The Jakarta Post
Putri on the way to the summit of Mt. Kilimanjaro at 'Gillman’s Point (5,681 m)'. (Diansyah Putri Handayani/File)
When we hear the term "women’s empowerment", what may come to mind is training sessions, lectures or other educational programs. Diansyah Putri Handayani, however, decided to lead by example, and try to empower women through her love for mountaineering.
The graduate of the University of Indonesia’s school of civil engineering and University of Pittsburgh’s business administration master program has recently raised the Indonesian flag on the summit of Mt. Ama Dablam in the Himalayas, which, according to records, makes her the first Indonesian woman to do so.
Speaking about her experience, Putri, whose interest in mountaineering was initially sparked during junior high school in Medan said she would not use the word “conquer” to describe her achievements.
“I don’t think that it is the right term because I really struggled,” she said. “You are actually reminded that you are nothing, that it (nature) could take away your life at any time.”
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Putri raises the Indonesian flag at the Carstenz Pyramid or Mt. Puncak Jaya (Jayawijaya), Papua, in August.(Diansyah Putri Handayani/File)
The journey to Ama Dablam is actually only one part of Putri’s preparation to top summits all around the world. In fact, she is in now involved in several mountaineering-related projects slated to commence next year. The projects, named Calyx-365 and Calyx-777, will be run by the Calyx Foundation—an organization under the architectural firm Canadian Super Igloos (CSI) Domes— in which Putri is the vice president and a co-founder.
Calyx-365 has the objective of building 365 schools or classrooms a year for around 70-200 students in mountainous rural areas around the world. Meanwhile, Calyx-777 is a mountain climbing program to ascend the seven highest summits in the world, such as the Carstenz Pyramid in Indonesia, Mt. Everest on the border of Nepal and China and Mt. Aconcagua in Argentina, with the objective of fundraising educational campaigns, women’s empowerment and school building in remote mountain areas.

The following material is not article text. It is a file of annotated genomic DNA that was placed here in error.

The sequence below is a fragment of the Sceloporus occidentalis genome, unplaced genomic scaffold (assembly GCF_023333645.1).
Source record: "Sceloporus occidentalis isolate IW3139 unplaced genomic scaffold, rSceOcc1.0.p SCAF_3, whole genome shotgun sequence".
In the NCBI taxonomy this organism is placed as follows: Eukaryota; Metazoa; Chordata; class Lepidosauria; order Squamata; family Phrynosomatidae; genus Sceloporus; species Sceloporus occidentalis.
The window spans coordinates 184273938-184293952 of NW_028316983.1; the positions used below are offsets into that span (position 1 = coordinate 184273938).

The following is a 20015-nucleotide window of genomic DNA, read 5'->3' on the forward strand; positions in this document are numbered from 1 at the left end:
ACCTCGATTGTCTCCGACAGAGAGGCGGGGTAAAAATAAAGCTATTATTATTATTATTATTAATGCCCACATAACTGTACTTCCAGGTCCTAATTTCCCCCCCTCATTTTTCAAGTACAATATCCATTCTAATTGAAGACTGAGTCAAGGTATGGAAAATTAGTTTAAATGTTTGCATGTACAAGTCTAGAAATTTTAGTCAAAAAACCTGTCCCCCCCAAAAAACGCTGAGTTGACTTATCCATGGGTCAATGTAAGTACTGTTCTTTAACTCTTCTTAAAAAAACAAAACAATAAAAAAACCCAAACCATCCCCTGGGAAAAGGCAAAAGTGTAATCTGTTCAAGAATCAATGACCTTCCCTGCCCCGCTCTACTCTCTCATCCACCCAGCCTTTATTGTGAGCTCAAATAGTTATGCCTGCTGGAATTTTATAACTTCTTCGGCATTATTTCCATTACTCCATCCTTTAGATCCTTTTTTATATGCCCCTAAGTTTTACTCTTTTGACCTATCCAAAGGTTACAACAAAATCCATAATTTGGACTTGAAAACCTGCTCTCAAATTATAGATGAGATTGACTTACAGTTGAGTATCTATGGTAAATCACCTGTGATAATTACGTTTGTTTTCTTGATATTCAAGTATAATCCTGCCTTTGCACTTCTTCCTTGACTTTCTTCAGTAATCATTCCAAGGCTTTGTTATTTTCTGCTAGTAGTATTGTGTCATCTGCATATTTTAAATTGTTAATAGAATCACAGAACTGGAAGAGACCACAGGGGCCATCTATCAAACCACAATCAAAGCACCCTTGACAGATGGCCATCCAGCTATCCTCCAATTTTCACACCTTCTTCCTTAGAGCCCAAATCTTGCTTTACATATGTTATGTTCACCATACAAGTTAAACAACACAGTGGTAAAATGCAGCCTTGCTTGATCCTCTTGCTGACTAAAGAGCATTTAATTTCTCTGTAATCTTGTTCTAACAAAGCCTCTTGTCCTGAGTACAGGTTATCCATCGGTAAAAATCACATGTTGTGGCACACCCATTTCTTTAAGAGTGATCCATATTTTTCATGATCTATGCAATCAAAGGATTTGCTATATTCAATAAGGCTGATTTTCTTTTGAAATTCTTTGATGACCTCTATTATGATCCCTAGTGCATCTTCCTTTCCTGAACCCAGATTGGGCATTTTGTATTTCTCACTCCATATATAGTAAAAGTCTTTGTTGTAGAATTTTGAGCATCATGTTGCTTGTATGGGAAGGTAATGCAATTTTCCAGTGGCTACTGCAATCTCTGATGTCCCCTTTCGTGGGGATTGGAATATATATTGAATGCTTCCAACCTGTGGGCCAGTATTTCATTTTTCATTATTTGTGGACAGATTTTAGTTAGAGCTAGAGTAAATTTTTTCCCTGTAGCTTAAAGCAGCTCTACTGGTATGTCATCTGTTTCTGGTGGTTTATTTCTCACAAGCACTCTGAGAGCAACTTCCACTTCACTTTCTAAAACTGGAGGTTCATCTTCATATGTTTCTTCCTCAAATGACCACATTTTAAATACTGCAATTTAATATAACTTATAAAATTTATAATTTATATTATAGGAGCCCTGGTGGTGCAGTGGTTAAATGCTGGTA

Putri with residents of Papua.(Diansyah Putri Handayani/File)
Putri explained that Calyx-777 would be carried out by seven women from seven continents, but will be spearheaded by herself.
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After leaving an established position in a prestigious oil company in Dubai, Putri is aware that there will be a lot of challenges in bringing the project to fruition. “It’s just like in the mountains, it’s challenging but I’m sure that it will be rewarding,” she said.
“This is my way of empowering women. It is my way to say that women too, can succeed in a field that is not traditionally filled by women,” she said, noting that the field did not necessarily have to be mountaineering.
“You have to dream big. No matter what the struggle or the challenge is, or the hard work that you have to do, you are going to get there if you want to. You just need to work hard and have determination,” Putri said, saying that she chose mountaineering because it was her passion. (asw)
The Calyx-365 and Calyx-777 are projects by the Calyx Foundation, which is an organization under the architectural firm Canadian Super Igloos (CSI). Putri’s role is the vice president and co-founder of the Calyx Foundation.
The Calyx-777 was initially intended to be carried out by 7 women from 7 continents, however, due to several reasons, Putri spearheaded the project herself.